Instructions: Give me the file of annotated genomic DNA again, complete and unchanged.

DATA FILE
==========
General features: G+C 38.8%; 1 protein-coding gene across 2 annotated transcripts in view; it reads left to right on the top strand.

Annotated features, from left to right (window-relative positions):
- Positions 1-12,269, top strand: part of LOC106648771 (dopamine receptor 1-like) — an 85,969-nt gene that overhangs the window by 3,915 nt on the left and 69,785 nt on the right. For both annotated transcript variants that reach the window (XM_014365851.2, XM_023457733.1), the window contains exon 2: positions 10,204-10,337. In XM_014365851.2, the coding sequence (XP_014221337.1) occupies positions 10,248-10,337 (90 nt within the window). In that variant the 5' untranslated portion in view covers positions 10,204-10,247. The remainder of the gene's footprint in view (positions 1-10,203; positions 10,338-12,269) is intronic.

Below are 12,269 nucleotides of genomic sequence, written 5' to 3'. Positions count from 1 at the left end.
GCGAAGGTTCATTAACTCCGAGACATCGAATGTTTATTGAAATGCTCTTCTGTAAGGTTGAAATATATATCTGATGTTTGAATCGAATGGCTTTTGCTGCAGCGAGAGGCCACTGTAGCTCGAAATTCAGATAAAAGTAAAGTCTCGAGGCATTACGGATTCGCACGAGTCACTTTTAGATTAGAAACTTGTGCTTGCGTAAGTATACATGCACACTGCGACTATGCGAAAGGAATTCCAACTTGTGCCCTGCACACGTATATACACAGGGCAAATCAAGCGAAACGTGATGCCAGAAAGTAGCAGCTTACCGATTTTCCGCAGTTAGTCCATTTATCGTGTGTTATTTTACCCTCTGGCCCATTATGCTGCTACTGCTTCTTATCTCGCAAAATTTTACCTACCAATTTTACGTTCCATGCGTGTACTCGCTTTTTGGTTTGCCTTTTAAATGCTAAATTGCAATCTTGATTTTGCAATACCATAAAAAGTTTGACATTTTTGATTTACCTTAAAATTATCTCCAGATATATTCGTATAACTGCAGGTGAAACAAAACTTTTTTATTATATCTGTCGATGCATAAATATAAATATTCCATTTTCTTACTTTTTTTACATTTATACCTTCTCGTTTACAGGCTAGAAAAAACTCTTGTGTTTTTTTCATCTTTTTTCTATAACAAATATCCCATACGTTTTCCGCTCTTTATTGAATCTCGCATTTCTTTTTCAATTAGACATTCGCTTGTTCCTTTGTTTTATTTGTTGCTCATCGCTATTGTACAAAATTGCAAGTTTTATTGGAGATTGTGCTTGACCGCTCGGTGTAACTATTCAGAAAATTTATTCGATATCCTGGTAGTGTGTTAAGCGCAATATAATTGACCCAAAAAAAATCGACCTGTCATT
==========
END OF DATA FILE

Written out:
General features: G+C 38.8%; 1 protein-coding gene across 2 annotated transcripts in view; it reads left to right on the top strand.

Annotated features, from left to right (window-relative positions):
- Positions 1-12,269, top strand: part of LOC106648771 (dopamine receptor 1-like) — an 85,969-nt gene that overhangs the window by 3,915 nt on the left and 69,785 nt on the right. For both annotated transcript variants that reach the window (XM_014365851.2, XM_023457733.1), the window contains exon 2: positions 10,204-10,337. In XM_014365851.2, the coding sequence (XP_014221337.1) occupies positions 10,248-10,337 (90 nt within the window). In that variant the 5' untranslated portion in view covers positions 10,204-10,247. The remainder of the gene's footprint in view (positions 1-10,203; positions 10,338-12,269) is intronic.

Below are 12,269 nucleotides of genomic sequence, written 5' to 3'. Positions count from 1 at the left end.
GCGAAGGTTCATTAACTCCGAGACATCGAATGTTTATTGAAATGCTCTTCTGTAAGGTTGAAATATATATCTGATGTTTGAATCGAATGGCTTTTGCTGCAGCGAGAGGCCACTGTAGCTCGAAATTCAGATAAAAGTAAAGTCTCGAGGCATTACGGATTCGCACGAGTCACTTTTAGATTAGAAACTTGTGCTTGCGTAAGTATACATGCACACTGCGACTATGCGAAAGGAATTCCAACTTGTGCCCTGCACACGTATATACACAGGGCAAATCAAGCGAAACGTGATGCCAGAAAGTAGCAGCTTACCGATTTTCCGCAGTTAGTCCATTTATCGTGTGTTATTTTACCCTCTGGCCCATTATGCTGCTACTGCTTCTTATCTCGCAAAATTTTACCTACCAATTTTACGTTCCATGCGTGTACTCGCTTTTTGGTTTGCCTTTTAAATGCTAAATTGCAATCTTGATTTTGCAATACCATAAAAAGTTTGACATTTTTGATTTACCTTAAAATTATCTCCAGATATATTCGTATAACTGCAGGTGAAACAAAACTTTTTTATTATATCTGTCGATGCATAAATATAAATATTCCATTTTCTTACTTTTTTTACATTTATACCTTCTCGTTTACAGGCTAGAAAAAACTCTTGTGTTTTTTTCATCTTTTTTCTATAACAAATATCCCATACGTTTTCCGCTCTTTATTGAATCTCGCATTTCTTTTTCAATTAGACATTCGCTTGTTCCTTTGTTTTATTTGTTGCTCATCGCTATTGTACAAAATTGCAAGTTTTATTGGAGATTGTGCTTGACCGCTCGGTGTAACTATTCAGAAAATTTATTCGATATCCTGGTAGTGTGTTAAGCGCAATATAATTGACCCAAAAAAAATCGACCTGTCATT